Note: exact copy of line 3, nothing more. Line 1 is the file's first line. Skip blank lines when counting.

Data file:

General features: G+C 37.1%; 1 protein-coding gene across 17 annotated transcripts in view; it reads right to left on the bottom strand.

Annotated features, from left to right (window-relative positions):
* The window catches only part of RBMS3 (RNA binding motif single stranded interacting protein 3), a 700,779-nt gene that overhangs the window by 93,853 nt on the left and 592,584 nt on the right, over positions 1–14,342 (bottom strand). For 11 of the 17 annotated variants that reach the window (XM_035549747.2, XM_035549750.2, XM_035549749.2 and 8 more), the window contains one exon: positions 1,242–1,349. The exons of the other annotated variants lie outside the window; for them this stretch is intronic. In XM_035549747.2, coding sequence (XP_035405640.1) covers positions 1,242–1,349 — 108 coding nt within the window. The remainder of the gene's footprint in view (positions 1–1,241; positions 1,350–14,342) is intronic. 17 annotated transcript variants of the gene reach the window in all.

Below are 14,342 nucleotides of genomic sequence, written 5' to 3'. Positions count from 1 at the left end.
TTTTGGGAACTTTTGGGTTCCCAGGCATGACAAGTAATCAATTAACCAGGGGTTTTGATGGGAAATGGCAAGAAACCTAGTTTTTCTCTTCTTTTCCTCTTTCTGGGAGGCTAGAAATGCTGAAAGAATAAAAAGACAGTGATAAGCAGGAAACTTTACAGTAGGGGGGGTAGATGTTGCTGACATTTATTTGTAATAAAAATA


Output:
* The window catches only part of RBMS3 (RNA binding motif single stranded interacting protein 3), a 700,779-nt gene that overhangs the window by 93,853 nt on the left and 592,584 nt on the right, over positions 1–14,342 (bottom strand). For 11 of the 17 annotated variants that reach the window (XM_035549747.2, XM_035549750.2, XM_035549749.2 and 8 more), the window contains one exon: positions 1,242–1,349. The exons of the other annotated variants lie outside the window; for them this stretch is intronic. In XM_035549747.2, coding sequence (XP_035405640.1) covers positions 1,242–1,349 — 108 coding nt within the window. The remainder of the gene's footprint in view (positions 1–1,241; positions 1,350–14,342) is intronic. 17 annotated transcript variants of the gene reach the window in all.